A Victorian Medical Acceleration Fund grant will enable BreastScreen Victoria to develop capabilities and conduct research on using artificial intelligence (AI) to read breast screens (mammograms).
The $500,000 research grant, matched dollar for dollar from BreastScreen Victoria, is expected to enhance breast cancer screening's accuracy, speed of results, and efficiency.
Rita Butera, CEO of BreastScreen Victoria, said the significant research investment aims to improve breast cancer diagnosis and reduce the time clients wait to receive their results.
“BreastScreen Victoria thanks the Victorian Government for funding this critical research which will assist us to improve cancer detection, client outcomes and cost effectiveness,” Ms Butera said.
In Victorian women, breast cancer accounts for approximately 30% of all cancers. A breast cancer diagnosis occurs in one out of seven women in their lifetime.
However, there are challenges with mammogram interpretation and the length of time it takes for clients to get their results.
Recent studies have demonstrated the potential of AI to detect breast cancer on mammographic images with a similar accuracy to radiologists and in a faster time.
According to Dr Helen Frazer, State Clinical Director at BreastScreen Victoria and lead researcher for the Artificial Intelligence project: AI in BreastScreen Victoria Mammogram Reading: Saving more lives and reducing costs, "The purpose of this project is to improve the accuracy of reading mammographic images, resulting in more lives saved, a reduction in public screening and health service costs, and an overall improvement in breast health for Victorians.”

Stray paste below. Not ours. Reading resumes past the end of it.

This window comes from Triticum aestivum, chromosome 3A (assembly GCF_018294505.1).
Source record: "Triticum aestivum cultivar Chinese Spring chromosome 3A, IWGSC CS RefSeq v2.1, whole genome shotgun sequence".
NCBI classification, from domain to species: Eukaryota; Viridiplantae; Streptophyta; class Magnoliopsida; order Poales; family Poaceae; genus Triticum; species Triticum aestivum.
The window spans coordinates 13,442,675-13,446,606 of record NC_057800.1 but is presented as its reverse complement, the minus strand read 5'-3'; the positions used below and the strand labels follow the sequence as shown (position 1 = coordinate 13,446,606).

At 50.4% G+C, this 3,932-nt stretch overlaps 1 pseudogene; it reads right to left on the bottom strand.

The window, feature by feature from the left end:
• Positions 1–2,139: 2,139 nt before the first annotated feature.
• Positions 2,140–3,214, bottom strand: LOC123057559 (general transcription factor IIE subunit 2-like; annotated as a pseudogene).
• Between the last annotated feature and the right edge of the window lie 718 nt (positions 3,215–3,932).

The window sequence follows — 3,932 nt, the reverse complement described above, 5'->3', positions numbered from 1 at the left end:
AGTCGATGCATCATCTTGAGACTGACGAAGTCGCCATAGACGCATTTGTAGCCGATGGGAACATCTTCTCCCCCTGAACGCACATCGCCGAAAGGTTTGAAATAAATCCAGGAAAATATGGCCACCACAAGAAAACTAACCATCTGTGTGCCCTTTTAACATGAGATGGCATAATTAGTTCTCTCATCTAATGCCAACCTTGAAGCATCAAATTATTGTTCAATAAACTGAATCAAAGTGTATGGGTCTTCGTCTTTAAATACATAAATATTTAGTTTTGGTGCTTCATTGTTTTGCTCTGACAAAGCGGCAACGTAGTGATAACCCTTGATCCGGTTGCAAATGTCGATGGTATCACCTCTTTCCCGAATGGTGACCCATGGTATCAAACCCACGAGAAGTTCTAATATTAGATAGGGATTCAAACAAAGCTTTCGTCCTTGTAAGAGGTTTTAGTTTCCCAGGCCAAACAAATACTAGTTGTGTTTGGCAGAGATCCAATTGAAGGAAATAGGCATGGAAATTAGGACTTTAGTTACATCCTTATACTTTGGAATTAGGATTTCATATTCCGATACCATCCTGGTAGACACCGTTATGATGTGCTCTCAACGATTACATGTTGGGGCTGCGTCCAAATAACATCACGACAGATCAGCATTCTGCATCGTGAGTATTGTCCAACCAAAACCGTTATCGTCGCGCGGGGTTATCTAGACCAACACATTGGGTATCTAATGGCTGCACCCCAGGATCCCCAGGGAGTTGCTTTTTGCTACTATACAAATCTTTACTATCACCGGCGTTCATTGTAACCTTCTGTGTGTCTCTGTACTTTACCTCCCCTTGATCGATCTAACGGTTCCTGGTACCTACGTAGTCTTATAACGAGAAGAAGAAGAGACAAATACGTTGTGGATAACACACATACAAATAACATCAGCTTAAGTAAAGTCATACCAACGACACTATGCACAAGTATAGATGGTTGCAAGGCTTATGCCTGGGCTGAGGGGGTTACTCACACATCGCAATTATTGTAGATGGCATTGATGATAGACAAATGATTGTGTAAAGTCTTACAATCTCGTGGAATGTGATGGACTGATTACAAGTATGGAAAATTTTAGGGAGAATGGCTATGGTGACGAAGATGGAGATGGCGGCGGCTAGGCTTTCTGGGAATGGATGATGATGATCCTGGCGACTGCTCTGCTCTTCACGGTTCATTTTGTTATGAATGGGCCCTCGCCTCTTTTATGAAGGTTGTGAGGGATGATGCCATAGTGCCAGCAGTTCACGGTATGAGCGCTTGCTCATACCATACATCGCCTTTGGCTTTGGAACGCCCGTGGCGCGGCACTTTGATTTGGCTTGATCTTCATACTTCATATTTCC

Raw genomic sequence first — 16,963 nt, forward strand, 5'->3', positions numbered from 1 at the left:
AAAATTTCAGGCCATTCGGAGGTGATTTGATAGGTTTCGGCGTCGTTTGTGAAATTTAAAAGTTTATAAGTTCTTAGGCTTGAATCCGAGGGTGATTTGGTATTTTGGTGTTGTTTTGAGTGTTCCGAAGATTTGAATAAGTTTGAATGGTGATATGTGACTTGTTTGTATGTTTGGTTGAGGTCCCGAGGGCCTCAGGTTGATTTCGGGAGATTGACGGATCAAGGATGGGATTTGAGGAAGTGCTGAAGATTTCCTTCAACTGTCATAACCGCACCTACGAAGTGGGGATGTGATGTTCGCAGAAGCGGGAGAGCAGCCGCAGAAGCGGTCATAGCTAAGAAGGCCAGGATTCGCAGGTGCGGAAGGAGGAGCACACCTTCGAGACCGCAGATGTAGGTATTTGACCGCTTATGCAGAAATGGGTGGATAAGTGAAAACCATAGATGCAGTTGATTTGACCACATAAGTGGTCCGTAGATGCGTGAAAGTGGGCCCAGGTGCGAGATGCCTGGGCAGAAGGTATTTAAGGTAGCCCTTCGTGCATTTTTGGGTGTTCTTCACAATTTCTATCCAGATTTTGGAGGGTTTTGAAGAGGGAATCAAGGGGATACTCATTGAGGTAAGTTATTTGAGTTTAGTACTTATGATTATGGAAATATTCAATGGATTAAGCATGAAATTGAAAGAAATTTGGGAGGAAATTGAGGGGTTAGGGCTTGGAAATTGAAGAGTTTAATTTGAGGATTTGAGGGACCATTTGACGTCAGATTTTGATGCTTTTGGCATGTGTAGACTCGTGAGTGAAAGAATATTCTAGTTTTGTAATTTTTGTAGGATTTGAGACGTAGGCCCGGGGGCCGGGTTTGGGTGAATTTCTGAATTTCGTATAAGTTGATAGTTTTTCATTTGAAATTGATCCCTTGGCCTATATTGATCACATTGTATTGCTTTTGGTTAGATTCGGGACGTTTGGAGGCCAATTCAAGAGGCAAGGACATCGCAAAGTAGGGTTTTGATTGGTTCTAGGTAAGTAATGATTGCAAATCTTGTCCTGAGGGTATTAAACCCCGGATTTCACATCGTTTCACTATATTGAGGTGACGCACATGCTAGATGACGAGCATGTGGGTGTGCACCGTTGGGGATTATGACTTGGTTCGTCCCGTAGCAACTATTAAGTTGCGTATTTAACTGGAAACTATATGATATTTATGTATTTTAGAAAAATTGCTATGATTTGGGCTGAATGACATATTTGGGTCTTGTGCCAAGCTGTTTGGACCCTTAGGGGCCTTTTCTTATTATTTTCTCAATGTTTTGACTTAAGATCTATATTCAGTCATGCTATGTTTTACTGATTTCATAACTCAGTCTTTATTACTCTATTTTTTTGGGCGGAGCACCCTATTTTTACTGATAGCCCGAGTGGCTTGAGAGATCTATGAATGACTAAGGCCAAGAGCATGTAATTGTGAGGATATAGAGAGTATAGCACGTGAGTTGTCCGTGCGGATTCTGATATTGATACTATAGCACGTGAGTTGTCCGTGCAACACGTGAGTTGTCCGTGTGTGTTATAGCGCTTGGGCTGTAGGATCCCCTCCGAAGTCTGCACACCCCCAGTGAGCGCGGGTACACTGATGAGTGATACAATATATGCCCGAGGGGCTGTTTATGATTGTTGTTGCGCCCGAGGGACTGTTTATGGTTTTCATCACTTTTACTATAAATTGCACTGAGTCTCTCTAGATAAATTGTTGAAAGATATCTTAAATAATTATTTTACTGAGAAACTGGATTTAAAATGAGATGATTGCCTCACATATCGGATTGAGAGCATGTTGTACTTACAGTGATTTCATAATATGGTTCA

The research project aims to evaluate AI tools, and their impact on accuracy, costs, and the experience of clients.
“At the end of this project, we will also have enhanced our local capabilities to integrate AI with our services, and advanced our understanding of the legal, ethical and consumer concerns regarding the use of AI in breast cancer screening. This knowledge is essential to implement AI-reading and to deliver necessary policy changes,” Dr Frazer said.
BreastScreen Victoria provides free breast screens as part of the national BreastScreen Australia program. Breast screening is known to be effective in reducing breast cancer deaths and the impact of treatment among women in the 50 to 74 age group. The program screens approximately 290,000 Victorians annually.
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